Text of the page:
Wednesday, June 17, 2009

"When is an ETF actually a structured product?" or Tales of the Wall Street Marketing Machine

Wall Street is set up to separate the unwary (and often the wary) from their money.
From FT Alphaville:
There has been a storm of debate in the blogosphere over the issue of exchange-traded funds (ETFs) and whether they’re justifiably marketed as retail investment products or should in fact be restricted to professional investors. The key issue is, do they do what the label says? Or, in some cases, are investors being mislead?...

So what’s the potential problem?

Well, while many of these products were indeed marketed as easy-to-understand trackers, their tracking success rates have not been so great. Articles like these have consequently hit the blogosphere en force:

ProShares, Direxion Are NOT ETFs - Index Universe.

Know what you own, redux - Abnormal Returns.

What’s wrong with ETFs - Index Universe.

Why ETFs Are a Scam - Seeking Alpha.

Plus, many more. They all make a similar point, however; namely a variety of:

The key for all of the ETFs is that the longer the period of time you look at their performance, the worse they match up against their objectives. If you were to look at any of the above ETFs on any given day, there is a greater propensity for them to track what they’re supposed to track. But as you move out from 1 day to 2 days and so on — the correlation begins to break down very quickly.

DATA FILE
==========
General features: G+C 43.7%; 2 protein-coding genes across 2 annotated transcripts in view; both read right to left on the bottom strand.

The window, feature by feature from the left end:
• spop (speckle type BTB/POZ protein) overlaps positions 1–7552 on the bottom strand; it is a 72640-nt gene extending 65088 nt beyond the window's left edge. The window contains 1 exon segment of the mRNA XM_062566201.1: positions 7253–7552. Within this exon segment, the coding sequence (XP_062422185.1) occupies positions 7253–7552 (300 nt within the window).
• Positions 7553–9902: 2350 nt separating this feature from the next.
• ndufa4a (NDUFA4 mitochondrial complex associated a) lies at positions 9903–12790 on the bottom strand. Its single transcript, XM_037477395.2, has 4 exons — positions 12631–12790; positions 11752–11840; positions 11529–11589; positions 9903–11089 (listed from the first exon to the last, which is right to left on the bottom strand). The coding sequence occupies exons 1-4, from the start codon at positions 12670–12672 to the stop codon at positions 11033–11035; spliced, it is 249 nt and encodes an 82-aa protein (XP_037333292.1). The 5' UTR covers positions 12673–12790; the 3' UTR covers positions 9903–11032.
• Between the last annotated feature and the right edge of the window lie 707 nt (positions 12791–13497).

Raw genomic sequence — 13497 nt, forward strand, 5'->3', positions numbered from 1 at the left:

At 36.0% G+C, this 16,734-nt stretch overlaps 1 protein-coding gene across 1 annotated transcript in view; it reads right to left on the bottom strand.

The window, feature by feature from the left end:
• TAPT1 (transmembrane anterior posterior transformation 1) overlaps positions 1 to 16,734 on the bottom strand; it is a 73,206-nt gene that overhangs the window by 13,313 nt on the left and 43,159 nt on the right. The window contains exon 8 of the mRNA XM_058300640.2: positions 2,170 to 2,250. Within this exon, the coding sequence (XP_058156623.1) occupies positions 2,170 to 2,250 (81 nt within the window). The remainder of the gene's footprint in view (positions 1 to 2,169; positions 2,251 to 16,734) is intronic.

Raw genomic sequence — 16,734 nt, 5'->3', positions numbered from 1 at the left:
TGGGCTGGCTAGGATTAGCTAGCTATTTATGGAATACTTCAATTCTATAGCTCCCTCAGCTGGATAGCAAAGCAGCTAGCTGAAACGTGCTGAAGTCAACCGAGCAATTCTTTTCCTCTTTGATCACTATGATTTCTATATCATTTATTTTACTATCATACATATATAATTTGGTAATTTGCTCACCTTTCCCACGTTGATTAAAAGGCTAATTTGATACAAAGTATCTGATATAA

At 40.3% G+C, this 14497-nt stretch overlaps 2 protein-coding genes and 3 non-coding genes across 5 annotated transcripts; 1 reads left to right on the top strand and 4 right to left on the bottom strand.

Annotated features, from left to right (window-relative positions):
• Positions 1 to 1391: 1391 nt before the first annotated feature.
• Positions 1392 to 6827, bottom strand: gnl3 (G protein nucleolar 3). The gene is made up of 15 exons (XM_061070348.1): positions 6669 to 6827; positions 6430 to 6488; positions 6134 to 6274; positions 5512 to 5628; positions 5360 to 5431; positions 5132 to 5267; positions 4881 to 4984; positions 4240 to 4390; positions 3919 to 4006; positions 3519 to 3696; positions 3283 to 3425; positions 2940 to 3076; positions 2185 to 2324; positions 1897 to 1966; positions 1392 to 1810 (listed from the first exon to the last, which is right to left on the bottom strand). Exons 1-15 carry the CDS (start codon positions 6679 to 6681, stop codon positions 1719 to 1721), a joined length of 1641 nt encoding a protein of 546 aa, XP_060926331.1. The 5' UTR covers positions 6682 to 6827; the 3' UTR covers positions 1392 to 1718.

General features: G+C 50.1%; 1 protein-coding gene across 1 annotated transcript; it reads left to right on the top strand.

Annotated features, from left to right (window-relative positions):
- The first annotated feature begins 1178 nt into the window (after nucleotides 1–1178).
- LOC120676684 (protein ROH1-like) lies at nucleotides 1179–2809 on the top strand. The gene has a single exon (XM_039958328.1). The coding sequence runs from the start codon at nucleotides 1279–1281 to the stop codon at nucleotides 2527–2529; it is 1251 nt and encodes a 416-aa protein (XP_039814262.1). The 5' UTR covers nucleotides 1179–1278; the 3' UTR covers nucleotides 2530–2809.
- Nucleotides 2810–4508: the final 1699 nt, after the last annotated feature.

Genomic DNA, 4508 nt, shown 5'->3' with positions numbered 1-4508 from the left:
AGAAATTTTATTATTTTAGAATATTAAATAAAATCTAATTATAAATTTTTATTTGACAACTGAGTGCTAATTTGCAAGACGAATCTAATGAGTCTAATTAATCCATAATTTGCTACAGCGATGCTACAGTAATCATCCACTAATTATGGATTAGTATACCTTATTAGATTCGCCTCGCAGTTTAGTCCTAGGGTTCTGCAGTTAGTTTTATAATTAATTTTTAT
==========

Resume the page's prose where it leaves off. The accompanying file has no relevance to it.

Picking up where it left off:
Yet, as Jim Wiandt writes in Index Universe, this is not necessarily true of all products. The above situation is mainly applicable to derivative-based, inverse and leveraged ETF types only. There are indeed good reliable ETFs out there too that do just what the label says.

What’s more, because ETFs are among the most transparent vehicles in the world, even the performance of the more complex ones is hardly unexpected. All possible caveats are outlined in their prospectuses– they’re just harder to understand.

Accordingly Wiandt calls not for the SEC but the marketing agents. As he states (our emphasis):

I’ve got a solution even more simple than bringing down the SEC’s hammer on all of those products that are already out the door: stop calling them ETFs. Right now, let’s end the branding blur and reclassify any of the products that are not down the middle (”down the middle” to me means funds that hold actual securities and attempt to replicate a diversified index, and that are ideally regulated investment companies complying with 40 Act diversification requirements)....MORE